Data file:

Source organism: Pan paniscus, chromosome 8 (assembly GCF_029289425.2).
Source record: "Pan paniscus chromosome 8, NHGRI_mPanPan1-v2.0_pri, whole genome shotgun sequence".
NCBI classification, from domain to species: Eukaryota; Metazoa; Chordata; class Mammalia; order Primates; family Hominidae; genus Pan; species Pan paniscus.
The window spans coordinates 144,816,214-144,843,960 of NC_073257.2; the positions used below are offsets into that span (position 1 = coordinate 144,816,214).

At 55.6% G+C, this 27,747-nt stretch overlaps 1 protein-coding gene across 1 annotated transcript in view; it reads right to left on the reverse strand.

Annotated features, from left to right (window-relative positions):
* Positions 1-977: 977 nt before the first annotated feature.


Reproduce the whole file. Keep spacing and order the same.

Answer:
Source organism: Pan paniscus, chromosome 8 (assembly GCF_029289425.2).
Source record: "Pan paniscus chromosome 8, NHGRI_mPanPan1-v2.0_pri, whole genome shotgun sequence".
NCBI classification, from domain to species: Eukaryota; Metazoa; Chordata; class Mammalia; order Primates; family Hominidae; genus Pan; species Pan paniscus.
The window spans coordinates 144,816,214-144,843,960 of NC_073257.2; the positions used below are offsets into that span (position 1 = coordinate 144,816,214).

At 55.6% G+C, this 27,747-nt stretch overlaps 1 protein-coding gene across 1 annotated transcript in view; it reads right to left on the reverse strand.

Annotated features, from left to right (window-relative positions):
* Positions 1-977: 977 nt before the first annotated feature.